by Greg Walcher, E&E Legal Senior Policy Fellow
As Appearing in the Daily Sentinel

John Montagu was a prominent 18th century nobleman, serving as England’s postmaster general, Northern Secretary of State, and First Lord of the Admiralty. He financed Captain James Cook’s explorations of the Pacific, was an early supporter of professional cricket leagues, and a great patron of the arts, whose scandalous affair with an opera singer led to her murder.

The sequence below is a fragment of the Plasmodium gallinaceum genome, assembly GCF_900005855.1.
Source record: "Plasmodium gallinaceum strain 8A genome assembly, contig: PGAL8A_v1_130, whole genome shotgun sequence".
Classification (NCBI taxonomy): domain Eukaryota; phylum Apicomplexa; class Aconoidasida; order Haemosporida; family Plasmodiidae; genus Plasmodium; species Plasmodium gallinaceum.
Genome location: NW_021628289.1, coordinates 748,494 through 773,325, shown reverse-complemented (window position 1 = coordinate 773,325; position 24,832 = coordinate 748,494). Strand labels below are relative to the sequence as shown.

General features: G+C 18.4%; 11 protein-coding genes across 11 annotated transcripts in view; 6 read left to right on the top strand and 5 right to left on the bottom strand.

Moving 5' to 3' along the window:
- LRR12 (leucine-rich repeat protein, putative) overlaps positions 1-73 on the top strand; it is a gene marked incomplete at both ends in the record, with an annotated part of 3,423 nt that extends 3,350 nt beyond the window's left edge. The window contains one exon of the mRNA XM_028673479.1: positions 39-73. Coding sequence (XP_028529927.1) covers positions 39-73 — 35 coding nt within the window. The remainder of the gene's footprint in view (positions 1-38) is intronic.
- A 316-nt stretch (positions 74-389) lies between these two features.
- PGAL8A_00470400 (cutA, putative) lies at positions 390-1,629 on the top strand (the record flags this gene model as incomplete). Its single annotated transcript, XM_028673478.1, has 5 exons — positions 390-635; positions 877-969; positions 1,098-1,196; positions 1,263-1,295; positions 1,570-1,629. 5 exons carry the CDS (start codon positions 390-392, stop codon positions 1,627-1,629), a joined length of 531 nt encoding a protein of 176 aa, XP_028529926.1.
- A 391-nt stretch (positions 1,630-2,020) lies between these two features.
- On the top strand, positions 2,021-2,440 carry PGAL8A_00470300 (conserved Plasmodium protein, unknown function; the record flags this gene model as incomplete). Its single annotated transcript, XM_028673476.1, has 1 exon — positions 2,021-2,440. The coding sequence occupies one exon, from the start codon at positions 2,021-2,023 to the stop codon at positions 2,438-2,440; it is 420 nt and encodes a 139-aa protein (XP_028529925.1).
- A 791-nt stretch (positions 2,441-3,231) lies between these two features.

As the 4th Earl of Sandwich, though, Monatgu is not remembered for any of that history. Even when Cook named the Sandwich Islands after him, the name didn’t last. We now call them Hawaii. The reason he is remembered today, of course, is that he couldn’t leave the gambling table long enough to eat, so he had pieces of salted beef brought between bread slices. That way, he could eat with one hand while holding cards with the other. It was so clever that others began ordering “the same as Sandwich,” and the rest is culinary history.

What you probably didn’t know is that on that fateful day of gambling in 1762, Sandwich had inadvertently invented something else, too — global warming.

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